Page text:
Sound simple? Think again. Or better yet, stop thinking, get out of your head and start noticing what is right in front of your nose.
2. Do Something New
Has your life become more and more of the ‘same old, same old’? When was the last time you went to a new city or a new restaurant? What was the last novel experience you had?
According to neuroscientist David Eagleman, time speeds up as you grow older because you think you’ve figured out the rules of the world. While this can be advantageous for operating in the world, he suggests the resulting lack of novel input and new experiences, can be key components to making us feel that time speeds up as we age.
Furthermore, another study suggests that new situations can shake up our neural circuits, keep the brain active and offering us the perception that time is moving more slowly. When our attention shifts onto something novel, time appears to tick by more slowly.
The answer? Do something new, everyday. Eagleman suggests driving home a different way, wearing your watch on the other hand, or rearranging your office space, just for starters. Then get serious by planning novelty into your schedule. You may want to consider traveling to a new place with different culture. There’s nothing like exploring new lands to drop us into the slow-moving present moment.
Finally, when you’re not traveling, make sure that you stretch your mind by staying curious and learning something new.
3. Be in Awe
And there it was, that magnificent fall sunset hanging just over the trees, reflected back to me in my rearview mirror. I was awe-struck and while I knew I should be focused on the road ahead, I couldn’t take my eyes off it.
Awe is our natural emotional response of wonder and joy that emerges when we experience profound beauty or a sense of connection to a person, other being or place. Awe can emerge in front of the ocean, under the Milky Way or in a fixed gaze with a newborn.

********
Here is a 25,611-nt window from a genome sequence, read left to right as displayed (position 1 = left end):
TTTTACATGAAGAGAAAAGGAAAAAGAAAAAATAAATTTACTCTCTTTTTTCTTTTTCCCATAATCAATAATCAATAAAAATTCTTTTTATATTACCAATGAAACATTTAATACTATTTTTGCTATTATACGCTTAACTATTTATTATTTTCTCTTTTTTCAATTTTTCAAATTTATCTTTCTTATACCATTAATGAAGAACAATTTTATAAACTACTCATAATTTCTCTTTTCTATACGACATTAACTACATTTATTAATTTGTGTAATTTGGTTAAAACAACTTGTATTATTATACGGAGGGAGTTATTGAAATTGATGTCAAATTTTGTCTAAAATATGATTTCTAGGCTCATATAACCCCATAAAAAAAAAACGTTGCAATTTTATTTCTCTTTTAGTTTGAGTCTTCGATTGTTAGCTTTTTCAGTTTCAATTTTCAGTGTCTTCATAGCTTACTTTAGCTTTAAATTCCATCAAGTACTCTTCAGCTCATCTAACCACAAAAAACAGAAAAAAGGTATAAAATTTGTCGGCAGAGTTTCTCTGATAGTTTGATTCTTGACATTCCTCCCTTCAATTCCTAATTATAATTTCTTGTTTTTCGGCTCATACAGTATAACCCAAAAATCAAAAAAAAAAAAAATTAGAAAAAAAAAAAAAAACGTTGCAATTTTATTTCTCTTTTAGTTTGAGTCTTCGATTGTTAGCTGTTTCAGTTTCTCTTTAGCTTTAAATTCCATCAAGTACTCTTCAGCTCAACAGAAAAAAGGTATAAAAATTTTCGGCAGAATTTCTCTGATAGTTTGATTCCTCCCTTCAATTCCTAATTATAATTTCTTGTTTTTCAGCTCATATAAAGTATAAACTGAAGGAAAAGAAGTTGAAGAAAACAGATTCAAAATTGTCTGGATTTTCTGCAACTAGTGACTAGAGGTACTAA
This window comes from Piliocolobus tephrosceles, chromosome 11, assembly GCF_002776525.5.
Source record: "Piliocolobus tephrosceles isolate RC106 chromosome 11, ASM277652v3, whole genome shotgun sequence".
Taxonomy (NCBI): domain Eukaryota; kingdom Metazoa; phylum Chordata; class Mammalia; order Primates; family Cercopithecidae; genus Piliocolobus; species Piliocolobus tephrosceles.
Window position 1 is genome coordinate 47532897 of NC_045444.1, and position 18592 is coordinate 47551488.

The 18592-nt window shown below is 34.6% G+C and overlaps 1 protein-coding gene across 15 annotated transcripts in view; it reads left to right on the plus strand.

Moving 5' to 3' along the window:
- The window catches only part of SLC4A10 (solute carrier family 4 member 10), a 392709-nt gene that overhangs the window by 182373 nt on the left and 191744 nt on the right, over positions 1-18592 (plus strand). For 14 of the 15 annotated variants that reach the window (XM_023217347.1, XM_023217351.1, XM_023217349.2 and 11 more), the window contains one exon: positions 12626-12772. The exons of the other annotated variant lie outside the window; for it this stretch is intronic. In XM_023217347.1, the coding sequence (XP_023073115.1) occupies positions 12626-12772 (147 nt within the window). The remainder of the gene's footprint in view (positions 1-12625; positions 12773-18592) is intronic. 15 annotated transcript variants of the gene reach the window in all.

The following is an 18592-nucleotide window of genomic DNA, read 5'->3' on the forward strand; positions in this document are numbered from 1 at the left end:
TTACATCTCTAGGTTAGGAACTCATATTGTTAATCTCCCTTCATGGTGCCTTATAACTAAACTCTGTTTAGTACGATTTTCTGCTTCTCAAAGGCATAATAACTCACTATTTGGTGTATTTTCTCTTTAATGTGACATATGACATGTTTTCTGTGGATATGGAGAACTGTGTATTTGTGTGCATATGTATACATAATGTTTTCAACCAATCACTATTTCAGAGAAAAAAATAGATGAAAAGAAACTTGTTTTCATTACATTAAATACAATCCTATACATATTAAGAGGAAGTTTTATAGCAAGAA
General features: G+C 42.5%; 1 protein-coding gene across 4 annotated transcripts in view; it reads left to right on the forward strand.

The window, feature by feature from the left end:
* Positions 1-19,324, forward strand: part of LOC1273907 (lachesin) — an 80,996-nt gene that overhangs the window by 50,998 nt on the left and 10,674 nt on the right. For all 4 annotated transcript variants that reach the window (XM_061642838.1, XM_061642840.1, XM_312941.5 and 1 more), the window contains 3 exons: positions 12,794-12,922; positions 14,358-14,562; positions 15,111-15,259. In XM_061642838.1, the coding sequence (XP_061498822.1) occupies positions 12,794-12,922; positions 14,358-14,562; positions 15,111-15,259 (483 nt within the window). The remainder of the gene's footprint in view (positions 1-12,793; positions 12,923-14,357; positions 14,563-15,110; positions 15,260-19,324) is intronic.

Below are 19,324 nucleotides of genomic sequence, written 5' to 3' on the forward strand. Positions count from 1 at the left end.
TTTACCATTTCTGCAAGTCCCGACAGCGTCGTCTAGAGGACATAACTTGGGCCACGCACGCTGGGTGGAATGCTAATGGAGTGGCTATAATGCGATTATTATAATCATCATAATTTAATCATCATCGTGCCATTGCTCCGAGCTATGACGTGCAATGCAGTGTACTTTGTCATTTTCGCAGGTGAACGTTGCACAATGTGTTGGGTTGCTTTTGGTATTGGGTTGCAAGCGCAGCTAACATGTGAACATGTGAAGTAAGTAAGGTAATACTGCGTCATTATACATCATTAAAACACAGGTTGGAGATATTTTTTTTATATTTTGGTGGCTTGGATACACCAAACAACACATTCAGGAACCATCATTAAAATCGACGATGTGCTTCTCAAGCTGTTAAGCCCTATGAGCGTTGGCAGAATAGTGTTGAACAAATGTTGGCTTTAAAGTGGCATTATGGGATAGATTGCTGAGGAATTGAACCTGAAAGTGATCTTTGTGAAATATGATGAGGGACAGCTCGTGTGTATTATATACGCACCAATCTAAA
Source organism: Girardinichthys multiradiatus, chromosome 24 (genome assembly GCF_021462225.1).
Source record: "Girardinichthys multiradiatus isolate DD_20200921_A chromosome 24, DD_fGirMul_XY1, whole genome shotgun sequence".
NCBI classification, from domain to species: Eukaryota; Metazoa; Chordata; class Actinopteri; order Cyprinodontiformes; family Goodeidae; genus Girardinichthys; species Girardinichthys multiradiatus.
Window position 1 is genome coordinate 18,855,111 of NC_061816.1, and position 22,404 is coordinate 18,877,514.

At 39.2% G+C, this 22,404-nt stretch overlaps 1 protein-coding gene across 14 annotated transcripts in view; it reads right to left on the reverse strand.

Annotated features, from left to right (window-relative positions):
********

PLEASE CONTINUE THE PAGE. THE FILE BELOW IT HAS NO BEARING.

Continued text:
When was the last time you felt awe?
Research by psychologists at Stanford Universityand the University of Minnesota shows that the sense of awe expands our perception of time. Furthermore, they suggest that participants who experienced awe (relative to other emotions), felt they had more time available.
In other words, awe stops the clock.
Experiencing beauty and connection essentially slows time.
Their research shows that ‘experiences of awe bring people into the present moment, and being in the present moment underlies awe’s capacity to adjust time perception, influence decisions, and make life feel more satisfying than it would otherwise.’
The answer? Find stuff to be awe-stuck about.
Get outside, find a mountain to climb, an ocean to float in. Borrow a baby to hold. Schedule time to watch the sun rise or set, or to rest under the starry, starry sky. If all else fails,make it up. Researchers suggest we can induce awe by reliving a memory, reading a story, or even watching a certain kind of commercial.
One thing is for sure: the world is not going to bring awe to you; you’ve got to go out and seek some awe yourself.
Today is going by fast but you still have time to slow it down.
Remember to get out of your head by checking in with your body, shaking up your neural circuitry by doing something novel every day, and finally, by planning how you will be awe-struck today and tomorrow.
You are a blink of an eye in the grand timeline of existence, so pay attention and enjoy the ride.
This article appeared on Thrive Global.